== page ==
In the ‘repats’ series we’ve been publishing over the past six weeks, I have profiled diaspora Africans who chose to return to the continent, seeking new opportunities and new challenges. Although I have focused only on West African women, so far, today I want to showcase — and endorse — a gentleman I would call ‘the ultimate repat’.
Lionel Zinsou, 61, is currently the Prime Minister of Benin, and a presidential candidate facing Patrice Talon in today’s run-off vote. With Benin now lauded as one of Africa’s promising democracies, today’s elections should be relatively peaceful, and fair. The name of the winner will not be announced until Monday or Tuesday, but Zinsou is already facing a herculean task.
Talon, a businessman who controls the country’s cotton industry, is considered the front runner, having secured the endorsement of several of the country’s leading politicians, who have chosen to campaign against Zinsou by labeling him “a white man”. (Full disclosure: I am related to Lionel Zinsou, and he has been a great mentor of mine for the past decade.)
In describing the process of repatriation, I wrote that the process of adjusting to mentalities can be brutal. Zinsou, whose is a citizen of both Benin and France, is a well regarded economist and successful investment banker who has had to confront racial slurs and all kinds of xenophobic insults ever since he was appointed Prime Minister in June 2015.
Zinsou is a light-skinned black man, but he is a black man nonetheless. He may be French, but he is also ‘Béninois’. He may be European, but he is also African. During the presidential campaign, Talon has been promoting a series of ‘White Man Go Home’ attacks, as a way to undermine Zinsou’s credibility. During the televised debate that aired on ORTB (Benin’s national broadcaster) on Thursday, March 17th, Talon said to his opponent, ‘You are a French Prime Minister, you are French.’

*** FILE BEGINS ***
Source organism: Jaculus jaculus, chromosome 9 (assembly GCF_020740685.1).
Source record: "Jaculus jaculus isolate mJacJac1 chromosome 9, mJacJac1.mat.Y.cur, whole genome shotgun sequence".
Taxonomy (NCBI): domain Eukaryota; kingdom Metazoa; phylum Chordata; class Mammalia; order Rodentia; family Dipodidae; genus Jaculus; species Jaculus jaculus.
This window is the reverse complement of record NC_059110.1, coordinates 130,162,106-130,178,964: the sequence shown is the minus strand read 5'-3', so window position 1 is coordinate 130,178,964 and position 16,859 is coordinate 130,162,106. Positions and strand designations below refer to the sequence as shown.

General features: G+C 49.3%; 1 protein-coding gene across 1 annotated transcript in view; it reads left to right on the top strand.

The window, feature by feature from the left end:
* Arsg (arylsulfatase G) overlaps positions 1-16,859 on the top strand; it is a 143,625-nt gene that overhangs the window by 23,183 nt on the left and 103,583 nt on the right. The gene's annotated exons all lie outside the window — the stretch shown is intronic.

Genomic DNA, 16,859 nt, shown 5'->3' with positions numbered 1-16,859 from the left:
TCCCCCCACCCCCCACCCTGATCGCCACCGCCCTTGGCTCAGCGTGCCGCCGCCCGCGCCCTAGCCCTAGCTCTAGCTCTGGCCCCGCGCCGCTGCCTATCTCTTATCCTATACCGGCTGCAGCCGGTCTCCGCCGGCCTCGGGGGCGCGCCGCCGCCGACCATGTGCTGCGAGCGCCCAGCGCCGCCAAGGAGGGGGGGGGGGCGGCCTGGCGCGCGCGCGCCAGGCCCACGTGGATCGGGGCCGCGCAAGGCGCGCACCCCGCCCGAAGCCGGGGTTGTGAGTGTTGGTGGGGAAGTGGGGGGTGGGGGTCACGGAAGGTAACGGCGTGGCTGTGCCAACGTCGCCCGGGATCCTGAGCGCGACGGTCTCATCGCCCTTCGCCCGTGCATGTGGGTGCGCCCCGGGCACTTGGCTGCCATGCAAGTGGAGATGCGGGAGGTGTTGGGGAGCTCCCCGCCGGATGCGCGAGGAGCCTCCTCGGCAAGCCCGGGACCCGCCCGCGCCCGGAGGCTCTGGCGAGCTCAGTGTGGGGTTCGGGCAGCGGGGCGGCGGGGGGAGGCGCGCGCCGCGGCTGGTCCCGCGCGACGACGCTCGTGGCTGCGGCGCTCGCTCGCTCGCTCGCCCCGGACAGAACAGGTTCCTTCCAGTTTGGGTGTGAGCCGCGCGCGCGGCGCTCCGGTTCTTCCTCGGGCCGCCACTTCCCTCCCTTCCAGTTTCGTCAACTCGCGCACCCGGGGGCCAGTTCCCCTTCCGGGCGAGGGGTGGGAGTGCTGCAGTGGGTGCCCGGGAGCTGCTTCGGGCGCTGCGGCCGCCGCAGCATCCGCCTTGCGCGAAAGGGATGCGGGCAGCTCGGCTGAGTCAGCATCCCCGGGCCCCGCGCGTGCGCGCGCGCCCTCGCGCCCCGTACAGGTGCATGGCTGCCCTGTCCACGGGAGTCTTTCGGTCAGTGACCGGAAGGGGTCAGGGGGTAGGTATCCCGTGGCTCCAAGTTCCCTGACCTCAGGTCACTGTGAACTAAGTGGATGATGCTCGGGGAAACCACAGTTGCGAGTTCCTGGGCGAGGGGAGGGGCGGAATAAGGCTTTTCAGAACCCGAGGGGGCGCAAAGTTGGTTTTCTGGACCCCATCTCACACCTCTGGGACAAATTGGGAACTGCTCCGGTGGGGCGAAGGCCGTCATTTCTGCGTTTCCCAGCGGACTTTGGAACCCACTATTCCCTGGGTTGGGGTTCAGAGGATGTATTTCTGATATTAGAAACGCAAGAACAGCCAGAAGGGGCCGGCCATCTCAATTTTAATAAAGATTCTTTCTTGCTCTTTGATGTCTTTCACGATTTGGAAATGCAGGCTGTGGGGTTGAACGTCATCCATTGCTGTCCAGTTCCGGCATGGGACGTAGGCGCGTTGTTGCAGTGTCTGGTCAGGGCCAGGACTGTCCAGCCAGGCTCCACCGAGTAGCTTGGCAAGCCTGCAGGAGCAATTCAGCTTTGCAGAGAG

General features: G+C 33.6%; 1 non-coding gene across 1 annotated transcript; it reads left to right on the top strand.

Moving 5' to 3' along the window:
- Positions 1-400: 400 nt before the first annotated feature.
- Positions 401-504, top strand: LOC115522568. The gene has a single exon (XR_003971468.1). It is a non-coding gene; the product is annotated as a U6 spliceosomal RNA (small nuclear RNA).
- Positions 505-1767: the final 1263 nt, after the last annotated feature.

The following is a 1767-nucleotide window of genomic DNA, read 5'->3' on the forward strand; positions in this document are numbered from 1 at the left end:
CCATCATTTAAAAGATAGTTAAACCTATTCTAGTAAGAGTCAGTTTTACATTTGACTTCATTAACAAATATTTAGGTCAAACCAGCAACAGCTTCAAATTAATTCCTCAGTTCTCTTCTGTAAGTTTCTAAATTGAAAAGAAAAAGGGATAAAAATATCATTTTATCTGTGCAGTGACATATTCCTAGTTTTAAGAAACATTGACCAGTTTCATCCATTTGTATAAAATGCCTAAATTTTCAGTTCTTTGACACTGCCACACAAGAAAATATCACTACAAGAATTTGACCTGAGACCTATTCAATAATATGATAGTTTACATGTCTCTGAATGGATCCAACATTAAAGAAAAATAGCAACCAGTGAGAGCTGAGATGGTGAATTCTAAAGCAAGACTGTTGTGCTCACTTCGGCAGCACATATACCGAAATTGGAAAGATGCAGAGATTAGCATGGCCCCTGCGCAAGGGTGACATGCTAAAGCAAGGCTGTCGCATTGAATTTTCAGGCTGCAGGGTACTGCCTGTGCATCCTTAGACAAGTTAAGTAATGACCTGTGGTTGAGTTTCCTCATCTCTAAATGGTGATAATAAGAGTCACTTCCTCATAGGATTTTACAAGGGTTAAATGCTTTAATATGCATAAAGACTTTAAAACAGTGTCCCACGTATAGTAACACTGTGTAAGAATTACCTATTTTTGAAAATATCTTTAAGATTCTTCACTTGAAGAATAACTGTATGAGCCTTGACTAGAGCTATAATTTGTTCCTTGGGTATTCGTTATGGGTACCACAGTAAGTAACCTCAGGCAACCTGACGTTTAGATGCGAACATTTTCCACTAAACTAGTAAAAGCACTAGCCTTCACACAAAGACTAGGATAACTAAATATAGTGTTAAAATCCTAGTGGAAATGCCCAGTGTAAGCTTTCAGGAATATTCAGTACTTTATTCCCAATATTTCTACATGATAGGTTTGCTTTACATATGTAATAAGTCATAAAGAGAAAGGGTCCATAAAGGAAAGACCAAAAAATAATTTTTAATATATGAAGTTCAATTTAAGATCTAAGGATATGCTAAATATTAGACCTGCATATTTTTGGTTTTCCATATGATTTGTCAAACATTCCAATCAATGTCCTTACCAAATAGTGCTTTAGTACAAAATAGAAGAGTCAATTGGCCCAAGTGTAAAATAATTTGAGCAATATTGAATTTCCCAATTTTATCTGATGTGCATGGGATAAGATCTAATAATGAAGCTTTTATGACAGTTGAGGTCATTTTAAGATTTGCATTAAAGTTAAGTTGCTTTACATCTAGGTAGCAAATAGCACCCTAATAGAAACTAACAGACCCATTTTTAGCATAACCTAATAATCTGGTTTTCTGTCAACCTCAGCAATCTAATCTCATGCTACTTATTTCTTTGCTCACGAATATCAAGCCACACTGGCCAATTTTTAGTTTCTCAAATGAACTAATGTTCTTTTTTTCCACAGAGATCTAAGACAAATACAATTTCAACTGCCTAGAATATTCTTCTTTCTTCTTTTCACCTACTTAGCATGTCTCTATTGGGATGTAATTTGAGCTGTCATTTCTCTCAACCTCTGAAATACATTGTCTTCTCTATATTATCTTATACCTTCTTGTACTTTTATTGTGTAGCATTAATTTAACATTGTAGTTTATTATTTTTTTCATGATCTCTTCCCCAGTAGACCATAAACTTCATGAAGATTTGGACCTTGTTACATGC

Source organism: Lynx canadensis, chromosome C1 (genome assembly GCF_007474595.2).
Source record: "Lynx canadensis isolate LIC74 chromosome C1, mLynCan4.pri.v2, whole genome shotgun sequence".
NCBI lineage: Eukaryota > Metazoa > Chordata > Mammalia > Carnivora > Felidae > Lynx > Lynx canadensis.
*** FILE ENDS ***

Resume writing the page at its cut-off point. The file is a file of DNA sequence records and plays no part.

African politics is cut-throat, and not for the faint-hearted.
What Talon did not say on TV, was that he himself was granted refugee status and chose to live in exile in France after fleeing Benin in 2012, when he was accused of being the mastermind of an alleged conspiracy to assassinate Thomas Yayi Boni, the sitting president. African politics is cut-throat, and not for the faint-hearted, we know that, but Talon, a man also under investigation for several financial crimes, has chosen to seize his moment in the spotlight with equal parts authoritarian nationalism and blustering ‘anti-white’ and ‘anti-French’ machismo.
In a recent article, Le Monde quoted former First Lady Rosine Vieira Soglo, a Talon supporter, as saying, ‘Zinsou is white. And no white man can rule Benin.’ I am a citizen of Togo (and also of France and the United States) and I normally choose not to interfere in other countries’ political debates, but today I am writing this piece as a transcultural African (or Afropolitan) who cares about the people living in Togo’s neighbouring country.
To me, the real question is not which of the two candidates is more ‘Béninois’, or whose skin tone is darker. The only thing that matters, in a country grappling with massive youth unemployment and all kinds of social issues related to income inequality, is which candidate is better qualified for the top job.
Zinsou’s four priorities for Bénin: reducing poverty through inclusive growth and redistribution, focusing on agriculture and digital innovation, reducing corruption for better governance, and opening the country to the outside world—are, to this foreign observer, just what a country like Benin needs right now.